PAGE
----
Documenting My Addiction Recovery Journey In My New Book “From Junkie To Judge”

By Mary Beth O’Connor

[TW: mention of rape, self-harm, child abuse and drug abuse]

Within a week of being born, I was dropped off at a convent for six months. Even after I was moved into her home, my mother focused on her own needs and desires. And she liked to hit me with the nearest hard object. When I was nine, she married my stepfather, who kicked me in the stomach for spilling milk, beat me when I didn’t clean a plate to his satisfaction, and molested me when I was twelve. I developed techniques to reduce the abuse but could not eliminate it. 

With one glug of Boone’s Farm Strawberry Hill wine, my world changed. I felt euphoric and relaxed, a lovely state my brain encouraged me to reproduce. So, I got drunk frequently, then added weed, then pills, then acid. At 16, I found my drug of choice, methamphetamine. With the initial snort, I experienced true joy for the first time, but this bliss was short-lived. 

Within a year, when this high wasn’t sufficient, I shot up. I lost so much weight you could count the bones in my back. I picked at my face and gave myself a staph infection. I hallucinated people in shadows. Many times, I overdosed to the point that my heart pounded so fast I barely could breathe. 

I spent the next 15 years in this severe meth addiction, although I did better in college, until I was gang raped by three men and then moved in with a violent boyfriend. For the ten years after I graduated from UC Berkeley, I worked my way down the corporate ladder, destroyed relationships, and shattered my physical and emotional well-being

I believed this was the best life available to me because of the intense pain from all of the trauma. I thought that, if I stopped using drugs, my brain would snap, and I’d be committed to a mental institution or I would commit suicide.

At age 32, I somehow gathered the strength to go to rehab. On my first day, staff informed me the only path to recovery was the 12-step approach of Alcoholics Anonymous. When I explained that I was an atheist who didn’t believe in a higher power, the response was “comply or relapse.” When I balked at the notion that I was powerless, I was ordered to stop questioning the program and advised “your best thinking got you here.” I was stunned.

I knew I couldn’t do what they demanded but also that I had two decades of poor decision-making behind me. Could I trust my own judgment? Could I reject the experts just days after stopping meth?

I decided to keep my mind open, look for the teachings I thought would help me, and ignore everything else. I actively participated in classes and grabbed many helpful ideas. I read through all the 12-step materials, from which I gleaned a number of concepts I could apply.

When I returned home, I went to the library to research alternatives and found several, so I attended their meetings and read their books. I continued to synthesize what I categorized as “suggestions,” and use those that fit my worldview, such as taking charge of my recovery, using my intellect to develop a plan, and asking for help as needed. I admitted my mistakes, continuously tried to improve, and incorporated new information.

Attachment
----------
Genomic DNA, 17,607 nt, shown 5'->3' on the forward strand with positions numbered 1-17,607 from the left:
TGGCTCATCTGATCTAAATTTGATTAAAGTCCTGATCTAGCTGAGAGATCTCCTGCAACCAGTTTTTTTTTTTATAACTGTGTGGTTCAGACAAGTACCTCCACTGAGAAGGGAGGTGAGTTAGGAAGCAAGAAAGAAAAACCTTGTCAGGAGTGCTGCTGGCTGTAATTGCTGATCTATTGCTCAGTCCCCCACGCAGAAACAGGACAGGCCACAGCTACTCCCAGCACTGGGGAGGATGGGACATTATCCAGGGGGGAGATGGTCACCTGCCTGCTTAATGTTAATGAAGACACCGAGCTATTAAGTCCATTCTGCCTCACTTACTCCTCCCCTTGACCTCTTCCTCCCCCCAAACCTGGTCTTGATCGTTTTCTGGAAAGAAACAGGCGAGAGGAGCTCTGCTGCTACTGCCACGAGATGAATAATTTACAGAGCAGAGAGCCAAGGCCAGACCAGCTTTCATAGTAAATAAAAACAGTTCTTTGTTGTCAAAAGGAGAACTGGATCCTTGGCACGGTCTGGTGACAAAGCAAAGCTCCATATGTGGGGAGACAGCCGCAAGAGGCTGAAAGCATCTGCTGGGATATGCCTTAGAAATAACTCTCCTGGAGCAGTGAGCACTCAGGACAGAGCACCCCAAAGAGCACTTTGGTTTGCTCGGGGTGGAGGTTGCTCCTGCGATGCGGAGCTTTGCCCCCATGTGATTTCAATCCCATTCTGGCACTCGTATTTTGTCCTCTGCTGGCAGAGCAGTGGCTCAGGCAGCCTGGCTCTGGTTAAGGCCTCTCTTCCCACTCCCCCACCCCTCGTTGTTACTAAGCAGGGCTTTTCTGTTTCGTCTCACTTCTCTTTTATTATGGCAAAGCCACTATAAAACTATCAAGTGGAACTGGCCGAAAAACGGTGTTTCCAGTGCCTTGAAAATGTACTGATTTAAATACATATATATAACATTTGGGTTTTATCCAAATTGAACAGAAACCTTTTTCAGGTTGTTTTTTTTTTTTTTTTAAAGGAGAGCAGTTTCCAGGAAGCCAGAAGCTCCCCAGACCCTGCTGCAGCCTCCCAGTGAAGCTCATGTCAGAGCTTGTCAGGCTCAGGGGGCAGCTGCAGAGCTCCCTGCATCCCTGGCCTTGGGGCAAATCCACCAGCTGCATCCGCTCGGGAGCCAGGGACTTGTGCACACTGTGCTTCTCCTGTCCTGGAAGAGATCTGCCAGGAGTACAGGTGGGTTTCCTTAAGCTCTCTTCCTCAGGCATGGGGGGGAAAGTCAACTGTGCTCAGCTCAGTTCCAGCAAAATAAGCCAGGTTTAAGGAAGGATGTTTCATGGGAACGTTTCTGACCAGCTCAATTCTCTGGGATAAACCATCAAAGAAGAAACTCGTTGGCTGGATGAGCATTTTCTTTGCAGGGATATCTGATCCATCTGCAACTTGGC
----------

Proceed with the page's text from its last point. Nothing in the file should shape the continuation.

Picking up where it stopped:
As I succeeded and built a robust recovery foundation, I gained confidence in my ability to guide myself forward. This process taught me to perform an analysis: who am I, where am I, where do I want to go, and how do I think I can get there. Also, I learned to repeat this method regularly, as I accomplished my initial goals and was ready for new challenges. This repetition built my competence to set objectives, develop a plan, and carry it out. I practiced patience because improvement was incremental and step-by-step. I realized I could apply this system to all areas of my life, such as trauma recovery, relationships, and professional decisions.

If I had accredited the premise that I could not recover without a higher power, I would have given up. Luckily, instead, being forced to find my own path transformed me. As I climbed out of meth hell, I began to believe I wasn’t just the lunatic I had become in active addiction.

Although I sometimes felt defeated and overwhelmed by the losses, my trajectory encouraged me to remain on the recovery path. I proved my meth-free brain could make rational decisions and gained confidence in my ability to guide myself forward. I applied my intelligence and analytical skills, made mostly good choices, and persisted despite obstacles or missteps.

I achieved ambitions beyond the wildest imagination of my druggie self. I am happily married and a reliable aunt and sister and friend. I went to law school, became an attorney, and then a judge. I also contribute to my community. I am a board member for LifeRing Secular Recovery and She Recovers Foundation, a memoirist, an essayist, and recovery speaker. 

All this – and the gift of enjoying the journey – is a result of working hard for the infrastructure that so far has provided 28 years of sobriety.

And it is all because I did it my way.

Mary Beth O’Connor has been sober since 1994 and has been in recovery from abuse, trauma, and anxiety. Six years into her recovery, Mary Beth attended Berkeley Law, became a lawyer and ultimately a federal judge. Mary Beth is now a director for She Recovers Foundation and for LifeRing Secular Recovery.  Her book, ‘From Junkie to Judge: One Woman’s Triumph over Trauma and Addiction’ is available to order from booksellers everywhere. You can follow Mary Beth on Twitter.